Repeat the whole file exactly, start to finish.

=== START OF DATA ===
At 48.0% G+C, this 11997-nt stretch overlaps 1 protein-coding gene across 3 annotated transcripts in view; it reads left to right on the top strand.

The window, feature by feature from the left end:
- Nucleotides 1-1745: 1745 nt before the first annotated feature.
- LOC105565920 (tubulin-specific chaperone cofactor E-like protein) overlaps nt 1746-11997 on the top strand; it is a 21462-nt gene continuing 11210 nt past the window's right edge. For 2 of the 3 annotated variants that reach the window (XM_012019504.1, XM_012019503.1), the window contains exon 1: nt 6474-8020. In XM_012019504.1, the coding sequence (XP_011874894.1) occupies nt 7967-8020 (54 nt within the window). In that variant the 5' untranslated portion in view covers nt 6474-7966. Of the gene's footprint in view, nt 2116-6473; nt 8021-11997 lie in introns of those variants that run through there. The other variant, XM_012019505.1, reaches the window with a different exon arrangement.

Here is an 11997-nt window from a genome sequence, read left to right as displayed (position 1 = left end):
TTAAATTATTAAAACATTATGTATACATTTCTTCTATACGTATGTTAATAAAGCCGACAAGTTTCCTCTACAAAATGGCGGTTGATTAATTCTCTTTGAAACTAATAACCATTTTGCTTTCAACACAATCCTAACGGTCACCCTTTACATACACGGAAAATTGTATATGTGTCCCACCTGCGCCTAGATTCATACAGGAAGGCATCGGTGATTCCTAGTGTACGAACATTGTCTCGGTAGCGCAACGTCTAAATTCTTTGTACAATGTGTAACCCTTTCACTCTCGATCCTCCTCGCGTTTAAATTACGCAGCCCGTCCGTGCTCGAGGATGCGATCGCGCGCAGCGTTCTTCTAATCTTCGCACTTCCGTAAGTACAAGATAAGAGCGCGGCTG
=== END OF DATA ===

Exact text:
At 48.0% G+C, this 11997-nt stretch overlaps 1 protein-coding gene across 3 annotated transcripts in view; it reads left to right on the top strand.

The window, feature by feature from the left end:
- Nucleotides 1-1745: 1745 nt before the first annotated feature.
- LOC105565920 (tubulin-specific chaperone cofactor E-like protein) overlaps nt 1746-11997 on the top strand; it is a 21462-nt gene continuing 11210 nt past the window's right edge. For 2 of the 3 annotated variants that reach the window (XM_012019504.1, XM_012019503.1), the window contains exon 1: nt 6474-8020. In XM_012019504.1, the coding sequence (XP_011874894.1) occupies nt 7967-8020 (54 nt within the window). In that variant the 5' untranslated portion in view covers nt 6474-7966. Of the gene's footprint in view, nt 2116-6473; nt 8021-11997 lie in introns of those variants that run through there. The other variant, XM_012019505.1, reaches the window with a different exon arrangement.

Here is an 11997-nt window from a genome sequence, read left to right as displayed (position 1 = left end):
TTAAATTATTAAAACATTATGTATACATTTCTTCTATACGTATGTTAATAAAGCCGACAAGTTTCCTCTACAAAATGGCGGTTGATTAATTCTCTTTGAAACTAATAACCATTTTGCTTTCAACACAATCCTAACGGTCACCCTTTACATACACGGAAAATTGTATATGTGTCCCACCTGCGCCTAGATTCATACAGGAAGGCATCGGTGATTCCTAGTGTACGAACATTGTCTCGGTAGCGCAACGTCTAAATTCTTTGTACAATGTGTAACCCTTTCACTCTCGATCCTCCTCGCGTTTAAATTACGCAGCCCGTCCGTGCTCGAGGATGCGATCGCGCGCAGCGTTCTTCTAATCTTCGCACTTCCGTAAGTACAAGATAAGAGCGCGGCTG